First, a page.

He says of the quaysides: “There are some very good individual buildings and some not so good. Some of the housing could have been better and some of the office buildings are a bit mundane.”

But overall the riverside has been transformed.

“There are few better train rides than that which takes in the views of Durham Cathedral and the bridges over the Tyne,” says Peter.

Then there is St James’ Boulevard in Newcastle. During its planning stages there was talk of the Ramblas in Barcelona.

Paul says: “The Ramblas is where people meet and walk but St James’ Boulevard is about the movement of traffic. There is little to make people want to stop. In fact, people belt across the road to dodge the traffic.

“The contrast is Grey Street, one of the finest streets in Europe, which is very much about people, and the way people gather around the Monument.”

Peter says: “St James’ Boulevard was a lost opportunity.”

He would like to see more pedestrianisation of Grey Street, extending to Dean Street and down to the Quayside.

“There is major traffic flow along Mosley Street and Collingwood Street but these could be closed to vehicles in the evening.”

The movement of people through the city is blocked by Eldon Square shopping centre, says Paul.

“It doesn’t have any connection to people on a human scale. It is a monolithic structure.

“Newcastle had built up an urban grain over hundreds of years - the streets and buildings and the way people move through them – which has been destroyed in that part of the city by the shopping centre.”

Peter says: “Eldon Square shopping centre is a very large development which is closed at night and stops movement through the city. It is a large, internalised area which has not helped the city.”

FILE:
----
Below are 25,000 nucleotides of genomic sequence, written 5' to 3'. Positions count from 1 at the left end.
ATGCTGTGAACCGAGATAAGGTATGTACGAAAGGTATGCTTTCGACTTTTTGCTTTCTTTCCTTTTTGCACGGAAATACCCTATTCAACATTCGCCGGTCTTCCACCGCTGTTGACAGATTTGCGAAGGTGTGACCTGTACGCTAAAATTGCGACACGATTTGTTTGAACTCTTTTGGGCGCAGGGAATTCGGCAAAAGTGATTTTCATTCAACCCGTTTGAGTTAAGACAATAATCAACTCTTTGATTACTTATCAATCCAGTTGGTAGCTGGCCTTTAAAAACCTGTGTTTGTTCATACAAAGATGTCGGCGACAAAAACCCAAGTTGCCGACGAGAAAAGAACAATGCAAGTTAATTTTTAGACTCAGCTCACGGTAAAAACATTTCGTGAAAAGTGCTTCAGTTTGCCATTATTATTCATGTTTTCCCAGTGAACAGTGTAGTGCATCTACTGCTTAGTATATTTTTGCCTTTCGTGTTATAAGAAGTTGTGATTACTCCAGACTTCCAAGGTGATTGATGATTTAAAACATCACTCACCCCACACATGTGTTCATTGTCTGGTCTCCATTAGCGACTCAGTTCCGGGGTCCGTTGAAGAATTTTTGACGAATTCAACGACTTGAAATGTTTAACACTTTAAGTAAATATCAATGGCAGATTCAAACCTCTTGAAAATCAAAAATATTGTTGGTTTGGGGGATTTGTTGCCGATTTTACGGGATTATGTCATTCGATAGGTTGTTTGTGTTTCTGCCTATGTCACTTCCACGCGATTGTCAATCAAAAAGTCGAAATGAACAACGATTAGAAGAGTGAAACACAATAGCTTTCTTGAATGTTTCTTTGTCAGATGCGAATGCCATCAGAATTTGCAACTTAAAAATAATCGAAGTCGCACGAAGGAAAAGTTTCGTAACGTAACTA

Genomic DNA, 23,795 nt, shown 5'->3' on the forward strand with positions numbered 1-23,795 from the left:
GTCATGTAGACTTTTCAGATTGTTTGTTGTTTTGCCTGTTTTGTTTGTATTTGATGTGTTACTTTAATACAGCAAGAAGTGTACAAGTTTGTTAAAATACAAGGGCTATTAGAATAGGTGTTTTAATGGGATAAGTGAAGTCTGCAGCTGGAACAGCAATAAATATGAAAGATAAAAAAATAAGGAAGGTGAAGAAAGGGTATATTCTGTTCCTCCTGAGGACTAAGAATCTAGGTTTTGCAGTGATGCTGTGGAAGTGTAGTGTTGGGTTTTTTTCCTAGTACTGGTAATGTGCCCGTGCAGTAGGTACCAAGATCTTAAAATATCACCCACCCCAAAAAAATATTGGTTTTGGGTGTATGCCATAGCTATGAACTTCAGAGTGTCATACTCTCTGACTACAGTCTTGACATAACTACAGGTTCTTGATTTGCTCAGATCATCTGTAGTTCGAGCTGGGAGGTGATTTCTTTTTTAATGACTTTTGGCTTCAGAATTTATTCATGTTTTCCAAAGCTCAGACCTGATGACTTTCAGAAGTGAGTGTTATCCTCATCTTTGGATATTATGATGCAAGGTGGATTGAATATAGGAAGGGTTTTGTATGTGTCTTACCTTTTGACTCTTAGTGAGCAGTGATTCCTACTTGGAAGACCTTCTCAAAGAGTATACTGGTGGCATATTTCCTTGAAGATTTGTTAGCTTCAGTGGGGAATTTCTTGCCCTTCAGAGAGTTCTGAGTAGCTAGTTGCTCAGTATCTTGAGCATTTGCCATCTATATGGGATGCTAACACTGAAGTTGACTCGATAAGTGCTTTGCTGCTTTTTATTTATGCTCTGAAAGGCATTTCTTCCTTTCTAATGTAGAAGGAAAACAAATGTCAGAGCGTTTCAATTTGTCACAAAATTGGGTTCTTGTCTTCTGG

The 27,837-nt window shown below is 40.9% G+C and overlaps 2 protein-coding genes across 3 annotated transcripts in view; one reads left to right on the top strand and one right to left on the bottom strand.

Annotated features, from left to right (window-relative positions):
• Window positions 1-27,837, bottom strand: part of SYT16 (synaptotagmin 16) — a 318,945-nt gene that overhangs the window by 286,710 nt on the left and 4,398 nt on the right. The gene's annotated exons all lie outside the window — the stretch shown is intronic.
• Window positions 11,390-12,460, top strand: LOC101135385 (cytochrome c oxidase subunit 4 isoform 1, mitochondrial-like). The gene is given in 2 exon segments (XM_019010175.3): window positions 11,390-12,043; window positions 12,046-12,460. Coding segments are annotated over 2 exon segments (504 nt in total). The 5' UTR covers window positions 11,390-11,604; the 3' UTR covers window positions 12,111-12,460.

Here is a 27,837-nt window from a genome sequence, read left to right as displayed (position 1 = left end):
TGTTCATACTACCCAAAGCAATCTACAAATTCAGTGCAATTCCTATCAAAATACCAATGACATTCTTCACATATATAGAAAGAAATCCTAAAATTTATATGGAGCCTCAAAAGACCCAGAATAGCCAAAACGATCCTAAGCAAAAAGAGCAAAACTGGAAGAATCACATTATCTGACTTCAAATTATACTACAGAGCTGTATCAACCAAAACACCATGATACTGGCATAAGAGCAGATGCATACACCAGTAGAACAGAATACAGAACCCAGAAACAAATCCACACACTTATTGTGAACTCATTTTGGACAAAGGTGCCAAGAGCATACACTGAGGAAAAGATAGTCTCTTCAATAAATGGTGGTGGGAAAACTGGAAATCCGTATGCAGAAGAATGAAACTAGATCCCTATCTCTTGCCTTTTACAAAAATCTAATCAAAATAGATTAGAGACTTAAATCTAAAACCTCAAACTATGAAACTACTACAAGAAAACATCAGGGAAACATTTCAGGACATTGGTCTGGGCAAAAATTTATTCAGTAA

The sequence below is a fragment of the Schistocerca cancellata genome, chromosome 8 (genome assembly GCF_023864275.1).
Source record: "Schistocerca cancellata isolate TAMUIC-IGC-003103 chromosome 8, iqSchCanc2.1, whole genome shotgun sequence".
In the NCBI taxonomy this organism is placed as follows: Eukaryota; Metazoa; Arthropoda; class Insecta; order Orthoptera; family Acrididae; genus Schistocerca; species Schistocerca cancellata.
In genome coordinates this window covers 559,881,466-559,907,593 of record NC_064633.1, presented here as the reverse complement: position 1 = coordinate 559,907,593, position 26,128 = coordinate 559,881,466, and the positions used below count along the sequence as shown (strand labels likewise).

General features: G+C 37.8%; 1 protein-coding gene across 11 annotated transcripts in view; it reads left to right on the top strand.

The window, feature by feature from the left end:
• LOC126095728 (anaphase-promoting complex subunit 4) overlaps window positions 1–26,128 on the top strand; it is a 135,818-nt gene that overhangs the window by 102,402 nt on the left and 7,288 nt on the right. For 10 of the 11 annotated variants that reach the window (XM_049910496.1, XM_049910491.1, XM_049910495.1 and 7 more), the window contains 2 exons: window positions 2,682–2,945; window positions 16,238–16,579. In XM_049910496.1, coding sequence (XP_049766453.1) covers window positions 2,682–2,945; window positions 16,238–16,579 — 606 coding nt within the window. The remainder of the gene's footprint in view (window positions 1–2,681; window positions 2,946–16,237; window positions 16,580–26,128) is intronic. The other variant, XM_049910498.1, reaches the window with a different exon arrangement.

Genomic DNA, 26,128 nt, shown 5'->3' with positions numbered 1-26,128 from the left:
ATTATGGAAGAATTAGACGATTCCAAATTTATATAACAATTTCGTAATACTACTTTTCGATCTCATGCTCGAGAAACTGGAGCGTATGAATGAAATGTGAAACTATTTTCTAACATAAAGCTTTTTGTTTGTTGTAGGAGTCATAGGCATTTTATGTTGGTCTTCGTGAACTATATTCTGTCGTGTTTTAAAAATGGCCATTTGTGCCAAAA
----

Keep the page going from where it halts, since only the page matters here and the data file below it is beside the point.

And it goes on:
He will be watching how Newcastle’s Science City and the Stephenson Quarter develops, hoping that the latter recognises that the Stephensons’ locomotive workshop was a cradle of the railways.

Peter also has concerns for the future of the listed 1924-28 Carliol House in Pilgrim Street, built in Portland stone as the impressive headquarters of the North East Electricity Supply Company and described in the book as “one of Newcastle’s finest inter-war buildings.”

The same goes for its neighbour, the 1931-33 Central Police Station, magistrates’ courts and fire station, also in Portland stone and praised as an “excellent complex” but now facing an uncertain future.

But Peter says: “Newcastle continues to be a wonderful city and something we should celebrate, although it is comparatively unknown outside the region.

“When students arrive in the city, many have no idea it has Roman origins, a 12th Century castle and major stretches of medieval walls.”